Neurotransmitters are our body's chemical messengers. They transmit signals throughout our nervous system and help regulate several of our essential life-sustaining functions like heart rate, breathing, appetite, and sleep patterns.
There are more than 40 different neurotransmitters in our nervous system, all playing unique roles in every aspect of our day-to-day lives. Today, we’ll take a look specifically at one of our body’s key neurotransmitters—gamma-Aminobutyric acid (GABA). Keep reading to learn more about GABA, what it does, and how to potentially increase its levels.
What Is Gamma-Aminobutyric Acid?
GABA is a naturally occurring non-proteinogenic amino acid and an inhibitory neurotransmitter. But for those of us without degrees in biochemistry, what’s that mean in layman's terms?
Let’s break it down piece by piece. Typically, amino acids are what our bodies use to build proteins. However, non-proteinogenic amino acids have a similar chemical composition as regular amino acids but don’t incorporate into proteins. So, since GABA is an amino acid that our bodies produce naturally and doesn’t incorporate into proteins, we call it a naturally occurring non-proteinogenic amino acid.
The word inhibitory in the above context is used to describe what effect the neurotransmitter will have. When inhibitory neurotransmitters, like GABA, interact with neurons, they reduce the chances of that neuron generating an electrical signal.
To summarize, GABA is an amino acid our bodies naturally produce that doesn’t incorporate into protein but does decrease the activity of certain neurons.
What Does GABA Do?
GABA attaches to proteins in our brains and essentially slows down neural activity. This can have a calming effect, reduce anxiety and depression, and help us fall asleep.
Certain medical conditions are associated with low levels of GABA, including:
- Seizure Disorders
- Attention Deficit Disorder
- Mood Disorders
Some patients who suffer from these conditions may take supplements for gamma-Aminobutyric acid or pharmaceuticals called gabapentinoids which mimic the effects of GABA to try and treat their symptoms.
Research into the efficacy of GABA supplements is still relatively new, and it’s unclear whether GABA even crosses the blood-brain barrier when taken as a dietary supplement. However, some preliminary research suggests that GABA supplements may have a positive effect on anxiety, blood pressure, and stress levels.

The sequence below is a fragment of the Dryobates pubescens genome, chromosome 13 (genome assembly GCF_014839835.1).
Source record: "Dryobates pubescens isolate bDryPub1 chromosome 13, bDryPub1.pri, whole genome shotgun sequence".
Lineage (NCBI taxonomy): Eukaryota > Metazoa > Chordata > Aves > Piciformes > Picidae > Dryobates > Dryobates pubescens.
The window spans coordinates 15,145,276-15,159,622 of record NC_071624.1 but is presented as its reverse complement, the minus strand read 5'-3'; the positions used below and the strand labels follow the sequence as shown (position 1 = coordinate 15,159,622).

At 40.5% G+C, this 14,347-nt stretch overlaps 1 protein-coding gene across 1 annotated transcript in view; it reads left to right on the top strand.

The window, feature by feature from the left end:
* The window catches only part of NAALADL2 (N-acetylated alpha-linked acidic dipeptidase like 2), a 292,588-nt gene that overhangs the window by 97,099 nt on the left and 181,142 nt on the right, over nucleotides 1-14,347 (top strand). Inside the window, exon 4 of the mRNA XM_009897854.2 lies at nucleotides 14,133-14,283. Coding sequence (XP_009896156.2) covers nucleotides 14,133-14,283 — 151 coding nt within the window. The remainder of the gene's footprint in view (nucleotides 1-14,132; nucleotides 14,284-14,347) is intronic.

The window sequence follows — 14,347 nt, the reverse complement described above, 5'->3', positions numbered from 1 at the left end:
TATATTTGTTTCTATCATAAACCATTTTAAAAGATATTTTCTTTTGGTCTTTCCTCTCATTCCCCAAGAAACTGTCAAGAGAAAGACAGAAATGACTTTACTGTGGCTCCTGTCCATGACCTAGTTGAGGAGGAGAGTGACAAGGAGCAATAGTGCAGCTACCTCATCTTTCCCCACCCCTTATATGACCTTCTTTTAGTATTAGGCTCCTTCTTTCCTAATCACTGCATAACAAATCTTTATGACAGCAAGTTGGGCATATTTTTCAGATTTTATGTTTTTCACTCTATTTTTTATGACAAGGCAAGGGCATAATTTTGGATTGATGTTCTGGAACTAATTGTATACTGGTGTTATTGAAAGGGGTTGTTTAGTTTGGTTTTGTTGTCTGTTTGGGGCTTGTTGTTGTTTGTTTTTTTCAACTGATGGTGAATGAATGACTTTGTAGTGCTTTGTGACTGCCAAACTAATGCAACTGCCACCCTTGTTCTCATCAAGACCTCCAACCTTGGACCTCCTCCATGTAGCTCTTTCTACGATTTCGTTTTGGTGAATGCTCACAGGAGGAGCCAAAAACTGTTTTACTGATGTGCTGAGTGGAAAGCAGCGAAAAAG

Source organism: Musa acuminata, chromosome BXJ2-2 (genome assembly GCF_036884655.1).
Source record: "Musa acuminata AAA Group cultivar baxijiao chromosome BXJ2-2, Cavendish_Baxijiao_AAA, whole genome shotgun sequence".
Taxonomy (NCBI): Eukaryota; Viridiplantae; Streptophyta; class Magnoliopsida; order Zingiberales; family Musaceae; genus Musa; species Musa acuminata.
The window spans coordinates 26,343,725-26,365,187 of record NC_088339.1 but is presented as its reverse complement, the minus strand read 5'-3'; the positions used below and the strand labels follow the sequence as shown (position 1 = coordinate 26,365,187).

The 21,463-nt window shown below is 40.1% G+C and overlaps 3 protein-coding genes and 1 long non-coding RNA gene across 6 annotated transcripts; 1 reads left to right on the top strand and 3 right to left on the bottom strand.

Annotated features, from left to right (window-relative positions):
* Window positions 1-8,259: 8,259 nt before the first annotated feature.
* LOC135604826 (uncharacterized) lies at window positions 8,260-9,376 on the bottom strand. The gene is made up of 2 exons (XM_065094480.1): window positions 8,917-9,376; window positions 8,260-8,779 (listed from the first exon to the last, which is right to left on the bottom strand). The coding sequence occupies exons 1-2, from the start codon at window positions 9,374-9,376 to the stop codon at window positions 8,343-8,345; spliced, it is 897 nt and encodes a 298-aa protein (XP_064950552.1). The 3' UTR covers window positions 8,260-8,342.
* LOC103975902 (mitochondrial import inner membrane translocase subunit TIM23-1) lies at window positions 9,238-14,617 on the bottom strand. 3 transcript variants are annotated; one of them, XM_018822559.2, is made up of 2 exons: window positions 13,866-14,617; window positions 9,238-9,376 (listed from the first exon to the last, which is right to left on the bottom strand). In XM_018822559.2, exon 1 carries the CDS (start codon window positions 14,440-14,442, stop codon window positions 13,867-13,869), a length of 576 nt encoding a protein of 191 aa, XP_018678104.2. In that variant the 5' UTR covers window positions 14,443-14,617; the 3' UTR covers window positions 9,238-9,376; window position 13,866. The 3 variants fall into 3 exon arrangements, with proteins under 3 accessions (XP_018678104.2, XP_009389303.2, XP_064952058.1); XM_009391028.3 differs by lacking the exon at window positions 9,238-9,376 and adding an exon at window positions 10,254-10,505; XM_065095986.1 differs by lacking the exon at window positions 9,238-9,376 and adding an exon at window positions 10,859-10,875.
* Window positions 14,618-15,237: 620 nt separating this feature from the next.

Does GABA Increase Naturally?
Supplementation and prescription drugs aren’t the only avenues people can take to try and increase their GABA levels. There are several different methods that can potentially increase your GABA levels naturally.
- Exercising: Have you noticed you feel calmer and more relaxed after exercising? It may have to do with your GABA levels. Research indicates that intense exercise can result in a generalized increase in your body’s GABA levels.
- Starting A Yoga Practice: While any kind of exercise may benefit GABA levels, research suggests that yoga, in particular, can help boost GABA.
- Meditation: Part of the reason yoga boosts GABA so effectively may have to do with the mindfulness aspect of the practice. Studies show meditation can increase GABA levels and decrease anxiety.
- Eating Glutamate-rich And Fermented Foods: Our bodies make GABA from another amino acid called glutamate, which can be found in several foods. Eating glutamate-rich foods like broccoli, bone broths, walnuts, fish, and soybeans could help stimulate GABA production. Additionally, GABA may also be synthesized by your gut biome, so eating fermented probiotic foods like kimchi or sauerkraut could also raise GABA levels.
- Avoiding Alcohol: Unfortunately for those who like to imbibe, alcohol can lower GABA levels and prevent GABA from binding to the necessary neurons in your brain.
Do Cannabinoids Increase The Concentration Of Gamma-Aminobutyric Acid?
Alcohol isn’t the only substance that can affect GABA levels. Cannabinoids, the psychoactive compounds found in cannabis, can also have an impact on GABA.
THC binds to CB1 receptors, which gives us the sensation of being high. However, activating those CB1 receptors can also inhibit GABA activity. The non-intoxicating CBD, on the other hand, doesn’t make direct binding to CB1 receptors and may actually increase GABA levels, which could account for the compound's well-documented anti-seizure effects.
This means combining a CBD oil like Vitaldiol Essential Tincture with exercise, meditation, and diet could be a great way to boost GABA levels naturally.